Lonely Planet have a new series of books named Encounter Guides. Unlike the traditional Lonely Planet Guides which devote alot of space to accomodation recomendations and transport details to get from one destination to the next; the Encounter Guides pick one destination and focus on all the things to do in that area, including tours, resturants and cultural experiences. A few years ago the Bangkok Encounters Guide was released and it was extremly popular. Early 2008 Adam Skolnick spent 3 months in Phuket researching (eating, drinking and generally having a good time Phuket style….tough job eh) for the Lonely Planets new Phuket Encounter Guide. It was recently released and local newspaper Phuket Post interviewed the author.
To read the full interview from Phuket Post and see Amazing Bike Tours recommendation please read on:
Lonely Planet author finds some funny nightlife and captivating beaches on first Phuket adventure
Phuket has made it into Lonely Planet’s short list of destinations covered by their new Encounter series. Designed to be lightweight and compact, the new book is advertised as, “Twice the city in half the time”. True to his word, author Adam Skolnick has condensed a wealth of information onto the guide’s glossy pages. His summaries of Phuket’s attractions and expansive neighbourhoods have captured the island’s essence.
Adam’s words are backed up by some fantastic photography. As the saying goes, a picture speaks a 1,000 words, which is certainly true in this case.
The backbone of any guidebook is its accuracy, and aside from one odd price quote, the book is spot on. Adam swears he took an hour’s tour of Phuket Town for only 30 baht. While I have to take his word for it, I doubt too many other travellers have been so lucky.
Adam took time out from his busy schedule to tell the Phuket Post about his experiences writing the book and discovering all that Phuket has to offer.
He said the book was aimed at travellers who had already booked their hotel, were staying for less than two weeks, had some money to spend, and wanted to go beyond the traditional tourist traps.
The Encounters series is a more up-scale version of the traditional Lonely Planet guides, and is based around culture, dining and activities, instead of only lodgings and long term travel.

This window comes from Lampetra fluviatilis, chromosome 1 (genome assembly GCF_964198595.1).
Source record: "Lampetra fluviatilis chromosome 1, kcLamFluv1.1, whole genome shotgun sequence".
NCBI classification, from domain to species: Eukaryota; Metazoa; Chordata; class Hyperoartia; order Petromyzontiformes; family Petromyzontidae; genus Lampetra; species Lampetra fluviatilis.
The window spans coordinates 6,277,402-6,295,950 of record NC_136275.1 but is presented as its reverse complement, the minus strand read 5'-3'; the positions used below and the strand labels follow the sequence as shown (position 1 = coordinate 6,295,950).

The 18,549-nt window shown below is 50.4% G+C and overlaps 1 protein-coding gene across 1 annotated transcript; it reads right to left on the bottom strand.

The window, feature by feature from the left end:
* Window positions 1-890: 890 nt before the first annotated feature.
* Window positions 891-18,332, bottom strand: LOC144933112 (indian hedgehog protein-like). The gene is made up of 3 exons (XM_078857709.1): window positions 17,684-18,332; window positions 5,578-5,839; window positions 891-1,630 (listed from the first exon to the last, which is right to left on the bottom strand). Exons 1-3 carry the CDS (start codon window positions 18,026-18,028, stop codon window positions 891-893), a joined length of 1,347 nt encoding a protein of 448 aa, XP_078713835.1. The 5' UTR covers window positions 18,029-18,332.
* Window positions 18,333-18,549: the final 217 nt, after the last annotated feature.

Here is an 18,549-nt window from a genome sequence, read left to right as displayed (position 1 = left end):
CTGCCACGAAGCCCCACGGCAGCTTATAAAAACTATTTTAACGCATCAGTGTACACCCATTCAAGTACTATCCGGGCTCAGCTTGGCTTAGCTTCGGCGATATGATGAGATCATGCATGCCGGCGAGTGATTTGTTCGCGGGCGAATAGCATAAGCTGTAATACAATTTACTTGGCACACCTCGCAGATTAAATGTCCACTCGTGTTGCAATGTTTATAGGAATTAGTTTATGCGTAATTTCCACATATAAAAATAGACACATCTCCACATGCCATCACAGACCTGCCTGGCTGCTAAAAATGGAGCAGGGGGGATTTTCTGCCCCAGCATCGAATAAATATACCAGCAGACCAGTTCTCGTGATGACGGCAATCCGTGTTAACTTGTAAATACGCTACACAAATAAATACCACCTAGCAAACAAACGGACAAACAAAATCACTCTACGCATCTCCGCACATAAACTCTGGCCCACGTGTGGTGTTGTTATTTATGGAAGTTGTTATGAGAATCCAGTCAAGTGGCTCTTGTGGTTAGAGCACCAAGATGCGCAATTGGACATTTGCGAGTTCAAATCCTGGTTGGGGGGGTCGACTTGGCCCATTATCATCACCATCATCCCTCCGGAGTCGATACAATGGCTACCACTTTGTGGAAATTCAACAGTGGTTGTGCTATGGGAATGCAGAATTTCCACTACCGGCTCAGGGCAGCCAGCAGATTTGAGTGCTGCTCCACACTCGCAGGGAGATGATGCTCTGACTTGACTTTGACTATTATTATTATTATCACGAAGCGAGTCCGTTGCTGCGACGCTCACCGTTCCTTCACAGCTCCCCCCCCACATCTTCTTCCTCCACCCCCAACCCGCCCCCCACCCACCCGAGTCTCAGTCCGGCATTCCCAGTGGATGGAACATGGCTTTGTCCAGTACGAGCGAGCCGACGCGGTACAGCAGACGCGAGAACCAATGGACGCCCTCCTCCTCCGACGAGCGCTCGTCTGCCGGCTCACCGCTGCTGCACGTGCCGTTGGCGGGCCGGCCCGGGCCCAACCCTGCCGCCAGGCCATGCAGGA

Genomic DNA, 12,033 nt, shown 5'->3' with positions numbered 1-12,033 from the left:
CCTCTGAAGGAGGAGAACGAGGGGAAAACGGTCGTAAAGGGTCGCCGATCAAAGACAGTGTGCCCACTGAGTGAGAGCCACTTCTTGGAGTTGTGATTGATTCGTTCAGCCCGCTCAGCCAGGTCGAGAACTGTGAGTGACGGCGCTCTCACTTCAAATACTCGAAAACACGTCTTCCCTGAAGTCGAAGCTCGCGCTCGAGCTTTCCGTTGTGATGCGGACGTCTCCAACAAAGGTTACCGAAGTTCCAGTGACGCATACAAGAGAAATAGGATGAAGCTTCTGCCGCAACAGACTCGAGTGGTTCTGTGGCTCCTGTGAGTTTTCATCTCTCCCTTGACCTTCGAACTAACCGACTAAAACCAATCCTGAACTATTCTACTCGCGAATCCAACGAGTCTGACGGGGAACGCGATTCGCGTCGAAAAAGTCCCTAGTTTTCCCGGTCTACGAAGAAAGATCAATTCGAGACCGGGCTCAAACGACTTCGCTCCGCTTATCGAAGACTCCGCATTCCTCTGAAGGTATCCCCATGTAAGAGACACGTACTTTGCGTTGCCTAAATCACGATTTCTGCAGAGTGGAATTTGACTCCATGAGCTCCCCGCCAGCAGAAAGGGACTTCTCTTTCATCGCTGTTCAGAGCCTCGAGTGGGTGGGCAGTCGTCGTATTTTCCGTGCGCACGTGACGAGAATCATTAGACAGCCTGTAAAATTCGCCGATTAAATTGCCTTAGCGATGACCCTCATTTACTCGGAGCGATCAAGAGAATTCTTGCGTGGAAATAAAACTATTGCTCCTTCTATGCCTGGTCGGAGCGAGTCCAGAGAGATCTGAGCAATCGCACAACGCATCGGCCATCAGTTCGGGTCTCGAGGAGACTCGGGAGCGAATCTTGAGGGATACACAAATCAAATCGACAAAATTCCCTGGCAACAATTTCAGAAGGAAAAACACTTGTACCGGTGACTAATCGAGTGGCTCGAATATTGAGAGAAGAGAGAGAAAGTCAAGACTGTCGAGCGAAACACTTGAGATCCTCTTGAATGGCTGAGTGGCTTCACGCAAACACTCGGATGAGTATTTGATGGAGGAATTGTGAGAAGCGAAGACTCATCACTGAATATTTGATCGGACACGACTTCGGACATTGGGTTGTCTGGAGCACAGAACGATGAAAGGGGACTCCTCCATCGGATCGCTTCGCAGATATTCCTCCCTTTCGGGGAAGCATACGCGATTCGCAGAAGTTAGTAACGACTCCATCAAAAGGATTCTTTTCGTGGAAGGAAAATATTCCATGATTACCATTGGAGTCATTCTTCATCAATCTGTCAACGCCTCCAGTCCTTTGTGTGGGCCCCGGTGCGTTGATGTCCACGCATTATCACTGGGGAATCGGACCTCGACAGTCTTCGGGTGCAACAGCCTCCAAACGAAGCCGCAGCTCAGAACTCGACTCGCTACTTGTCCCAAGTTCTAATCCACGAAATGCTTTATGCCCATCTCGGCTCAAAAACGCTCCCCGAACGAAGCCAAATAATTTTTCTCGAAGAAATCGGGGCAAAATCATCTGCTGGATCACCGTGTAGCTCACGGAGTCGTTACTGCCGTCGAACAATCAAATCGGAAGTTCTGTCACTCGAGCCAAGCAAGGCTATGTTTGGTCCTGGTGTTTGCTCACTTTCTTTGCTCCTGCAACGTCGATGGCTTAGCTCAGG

Adam said he had a pretty tight deadline and production schedule.
“I arrived on 1 February and finished researching and writing the book by the end of April,” he said.
icularly excited about the idea of coming to Phuket.
“But it revealed itself to me bit by bit, and now I am an enormous fan,” he said.
“I like it a lot. I think Phuket deserves to be considered a top-shelf Southeast Asia destination.
“Thailand’s Andaman coast is now my favourite part of Thailand.”
Adam said he went to every one of the places reviewed.
“I went to every place myself, although I didn’t eat in every restaurant, but I did check them all out.
“But I walked or motorcycled to and through every single neighbourhood and beach area in the book and checked out everything I could.
“Naturally I ended up with way too much, so to meet word count, I had to make some tough choices and omissions.”
Adam said there was an information box alerting travellers to the numerous muggings along highway 4233.
“A number of local ex-pats told me about the problems there, and I researched crime reports with the Bangkok Post, although we didn’t contact local police because I didn’t have enough time.”
Like most Southeast Asia destinations, Phuket needs better controlled development first and foremost, Adam said.
“Haad Kamala is in real trouble that way.
“I’d hate to see Surin, Nai Thon and Nai Yang become spoiled and over-built.
“And the cheese-ball sex industry factor is another issue.
“But, hey, that ship sailed years ago so there is no going back.
“Besides, Patong’s existence keeps the rest of Phuket relatively clean of it.”
What would Adam say to those people who have been to Patong and think that’s all there is to offer on Phuket?
“If they like it and don’t have any desire to explore elsewhere, I’d say, ‘Get the **** out of Patong’.
“But if they hate Patong and are reluctant to come and visit because of it, I’d say I thought the exact same way until I began researching this book.
“I found a multifaceted, culturally captivating, and drop dead gorgeous island full of life, good food and spectacular beaches off the tourist track.”
Adam said if he came back to Phuket, he would head for the upper northwest coast.
“Those beaches are exceptional, and it’s closer to Khao Lak, and the Similans — which is great for my diving problem,” he said.
Adam said he found the inspiration for his funny introduction to Patong just by walking through Soi Bangla.
“Go there any night of the week, and comedy will appear from all angles,” he said.
“But the best story I came across happened when I was on my first trip to Phuket.
“A street magician was giving an incredible performance, and he attracted a large crowd, including a crew of drunken old Brits.
“They all had what they thought were hot chicks on their arms.
“I just wish I could have been there when they discovered they were ladyboys.”
Adam said he would have liked to have included Amazing Bike Tours in the book.
“It is a new mountain bike outfitter which opened up only after I had finished the book,” he said.
“But they are open now, and they do awesome tours of Phuket and Koh Yao,” he said.